If you’re unsure about how your dog is responding to your new work-out routine – schedule a visit with your veterinarian.

Visit the Leaps & Bounds Facebook community page and tell us how you work-out with your dog. Share your top tips on how you keep working out fun for both you and your dog.

How To Care For Your Senior Dog’s Health

How To Care For Your Senior Dog’s Health

Your seven-year old dog might appear as energetic as a puppy, but don’t let this boundless energy fool you. We hate to tell you this, but a seven-year old dog is considered to be a senior dog. With this statistic in mind, we want you to be aware of how you can care for the health of your senior dog. Just as humans develop age-related health concerns, the same holds true for dogs. Learn how to care for your senior dog’s health and be ready with your questions at the next vet visit. Now, before we go any further, we do want to make sure that you’re not looking at your seven-year old dog and worrying about her health. Seven is just a benchmark age – just like 65 is for humans. Your dog, regardless of her age can live an active and full life – we just want you to have the knowledge you need to care for your dog as she ages.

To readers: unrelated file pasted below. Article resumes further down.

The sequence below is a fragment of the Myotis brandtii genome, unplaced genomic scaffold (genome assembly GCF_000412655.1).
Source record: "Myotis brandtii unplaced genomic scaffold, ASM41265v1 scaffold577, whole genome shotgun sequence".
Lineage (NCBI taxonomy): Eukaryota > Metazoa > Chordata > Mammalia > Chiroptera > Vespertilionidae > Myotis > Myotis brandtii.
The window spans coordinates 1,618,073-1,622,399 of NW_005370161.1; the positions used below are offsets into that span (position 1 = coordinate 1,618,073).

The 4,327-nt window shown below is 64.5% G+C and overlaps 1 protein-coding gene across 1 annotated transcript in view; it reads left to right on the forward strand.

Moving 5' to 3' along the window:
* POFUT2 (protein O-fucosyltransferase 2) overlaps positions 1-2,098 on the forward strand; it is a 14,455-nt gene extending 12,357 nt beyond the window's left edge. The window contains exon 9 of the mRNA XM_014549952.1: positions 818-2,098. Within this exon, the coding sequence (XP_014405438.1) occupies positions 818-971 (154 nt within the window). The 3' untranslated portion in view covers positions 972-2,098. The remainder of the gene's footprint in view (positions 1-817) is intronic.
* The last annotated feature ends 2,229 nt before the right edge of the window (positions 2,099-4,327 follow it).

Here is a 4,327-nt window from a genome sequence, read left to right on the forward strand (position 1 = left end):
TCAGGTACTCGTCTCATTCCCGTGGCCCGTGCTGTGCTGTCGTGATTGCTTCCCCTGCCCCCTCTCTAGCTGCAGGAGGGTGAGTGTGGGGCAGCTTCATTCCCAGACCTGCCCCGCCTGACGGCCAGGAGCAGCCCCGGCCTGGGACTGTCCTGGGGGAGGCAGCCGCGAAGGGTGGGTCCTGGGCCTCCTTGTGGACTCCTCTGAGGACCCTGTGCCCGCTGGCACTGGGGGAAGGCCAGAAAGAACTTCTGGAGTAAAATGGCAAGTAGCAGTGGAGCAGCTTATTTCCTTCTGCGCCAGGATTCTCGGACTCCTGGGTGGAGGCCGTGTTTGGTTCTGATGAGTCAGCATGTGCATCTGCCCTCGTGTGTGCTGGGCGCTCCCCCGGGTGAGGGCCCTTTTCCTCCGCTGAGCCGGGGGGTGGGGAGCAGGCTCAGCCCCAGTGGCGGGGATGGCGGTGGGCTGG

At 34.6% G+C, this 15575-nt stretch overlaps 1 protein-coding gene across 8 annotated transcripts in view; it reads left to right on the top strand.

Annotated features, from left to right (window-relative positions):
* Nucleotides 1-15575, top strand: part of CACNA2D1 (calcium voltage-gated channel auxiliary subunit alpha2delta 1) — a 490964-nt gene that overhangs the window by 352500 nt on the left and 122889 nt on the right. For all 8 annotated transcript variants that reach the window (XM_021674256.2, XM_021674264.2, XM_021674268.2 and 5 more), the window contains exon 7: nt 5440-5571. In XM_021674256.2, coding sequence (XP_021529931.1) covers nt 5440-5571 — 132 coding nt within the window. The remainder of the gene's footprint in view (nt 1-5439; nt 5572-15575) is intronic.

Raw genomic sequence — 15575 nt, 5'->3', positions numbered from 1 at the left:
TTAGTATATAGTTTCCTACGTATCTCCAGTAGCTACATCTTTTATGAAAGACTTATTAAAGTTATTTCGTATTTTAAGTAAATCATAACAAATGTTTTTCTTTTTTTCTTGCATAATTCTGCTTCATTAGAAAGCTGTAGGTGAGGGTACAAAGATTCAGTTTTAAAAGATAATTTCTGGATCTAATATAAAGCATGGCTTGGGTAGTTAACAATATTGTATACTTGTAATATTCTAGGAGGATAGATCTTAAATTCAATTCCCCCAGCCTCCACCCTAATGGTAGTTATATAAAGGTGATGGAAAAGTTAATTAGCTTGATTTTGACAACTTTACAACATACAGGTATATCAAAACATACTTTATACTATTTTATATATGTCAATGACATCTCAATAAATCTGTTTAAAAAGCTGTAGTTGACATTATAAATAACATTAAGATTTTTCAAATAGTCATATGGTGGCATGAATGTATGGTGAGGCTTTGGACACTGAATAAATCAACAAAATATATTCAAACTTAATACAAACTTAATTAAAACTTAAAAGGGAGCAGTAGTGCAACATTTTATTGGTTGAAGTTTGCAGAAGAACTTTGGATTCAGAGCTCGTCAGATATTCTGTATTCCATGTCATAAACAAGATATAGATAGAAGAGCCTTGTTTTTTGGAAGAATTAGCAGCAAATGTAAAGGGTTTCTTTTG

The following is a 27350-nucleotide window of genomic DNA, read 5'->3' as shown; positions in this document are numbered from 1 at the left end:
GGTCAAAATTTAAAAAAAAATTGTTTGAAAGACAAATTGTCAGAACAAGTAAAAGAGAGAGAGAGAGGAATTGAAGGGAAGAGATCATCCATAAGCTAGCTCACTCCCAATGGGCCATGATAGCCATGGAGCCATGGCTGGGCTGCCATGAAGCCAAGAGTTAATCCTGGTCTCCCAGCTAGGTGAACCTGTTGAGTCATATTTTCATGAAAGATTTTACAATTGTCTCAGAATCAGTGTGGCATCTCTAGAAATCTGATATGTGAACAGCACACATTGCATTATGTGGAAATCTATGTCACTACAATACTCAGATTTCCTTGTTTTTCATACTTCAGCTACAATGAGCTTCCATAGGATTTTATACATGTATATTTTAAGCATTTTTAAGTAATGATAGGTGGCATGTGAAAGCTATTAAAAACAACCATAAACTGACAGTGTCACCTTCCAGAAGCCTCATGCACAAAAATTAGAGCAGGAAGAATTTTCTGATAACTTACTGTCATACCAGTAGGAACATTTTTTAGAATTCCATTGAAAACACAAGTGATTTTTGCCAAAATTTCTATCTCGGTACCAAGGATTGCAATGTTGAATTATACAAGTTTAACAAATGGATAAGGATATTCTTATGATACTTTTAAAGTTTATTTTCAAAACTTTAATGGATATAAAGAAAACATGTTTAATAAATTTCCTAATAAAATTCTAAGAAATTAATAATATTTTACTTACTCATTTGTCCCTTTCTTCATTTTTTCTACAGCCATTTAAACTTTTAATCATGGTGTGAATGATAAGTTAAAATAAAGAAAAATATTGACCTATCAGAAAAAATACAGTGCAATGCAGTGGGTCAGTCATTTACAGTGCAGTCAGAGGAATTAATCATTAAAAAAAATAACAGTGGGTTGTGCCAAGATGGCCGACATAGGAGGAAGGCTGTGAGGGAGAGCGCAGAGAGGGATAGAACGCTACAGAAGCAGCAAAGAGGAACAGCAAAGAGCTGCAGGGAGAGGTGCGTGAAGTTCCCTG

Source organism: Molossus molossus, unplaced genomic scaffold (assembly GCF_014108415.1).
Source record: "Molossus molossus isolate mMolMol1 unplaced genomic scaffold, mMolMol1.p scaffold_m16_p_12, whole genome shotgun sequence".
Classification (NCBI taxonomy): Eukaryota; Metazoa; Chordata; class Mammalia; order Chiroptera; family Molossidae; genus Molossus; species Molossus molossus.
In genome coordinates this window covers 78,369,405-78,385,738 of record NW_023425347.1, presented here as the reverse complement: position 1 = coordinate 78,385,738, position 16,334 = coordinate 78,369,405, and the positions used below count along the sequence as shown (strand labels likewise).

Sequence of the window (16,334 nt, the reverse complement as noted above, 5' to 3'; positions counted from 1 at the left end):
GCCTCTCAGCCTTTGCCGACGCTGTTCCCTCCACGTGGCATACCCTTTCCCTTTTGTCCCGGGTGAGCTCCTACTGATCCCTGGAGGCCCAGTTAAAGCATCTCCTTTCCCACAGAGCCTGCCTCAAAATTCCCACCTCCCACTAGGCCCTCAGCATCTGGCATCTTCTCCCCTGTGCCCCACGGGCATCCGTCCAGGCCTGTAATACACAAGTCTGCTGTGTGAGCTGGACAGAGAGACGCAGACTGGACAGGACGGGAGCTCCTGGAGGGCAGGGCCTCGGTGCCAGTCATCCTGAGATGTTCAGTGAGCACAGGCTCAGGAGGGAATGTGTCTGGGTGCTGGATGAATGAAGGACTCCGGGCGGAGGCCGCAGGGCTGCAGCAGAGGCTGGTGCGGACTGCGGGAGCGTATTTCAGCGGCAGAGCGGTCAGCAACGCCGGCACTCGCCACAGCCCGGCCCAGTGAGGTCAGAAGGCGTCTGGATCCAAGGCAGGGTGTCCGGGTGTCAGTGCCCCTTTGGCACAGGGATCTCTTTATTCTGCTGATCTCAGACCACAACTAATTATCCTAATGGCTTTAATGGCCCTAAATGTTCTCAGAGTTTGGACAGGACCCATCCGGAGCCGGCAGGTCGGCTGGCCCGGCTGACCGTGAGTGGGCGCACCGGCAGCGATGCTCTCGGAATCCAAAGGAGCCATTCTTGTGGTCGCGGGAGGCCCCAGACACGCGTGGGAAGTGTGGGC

What Happens as Your Dog Ages?

As your dog ages, she will display outward and inwards signs of the aging process. You might notice that your dog sleeps a bit more or that her coat is graying a bit. As well, internally, your dog’s organs are changing with age. There are some general guidelines on lifespans for dogs that are worth keeping in mind as you care for your dog:
  • Small breed dogs generally live from 10 to 15 years.
  • Medium breed dogs generally live from 10 to 13 years.
  • Large breed dogs generally live from 8 to 12 years.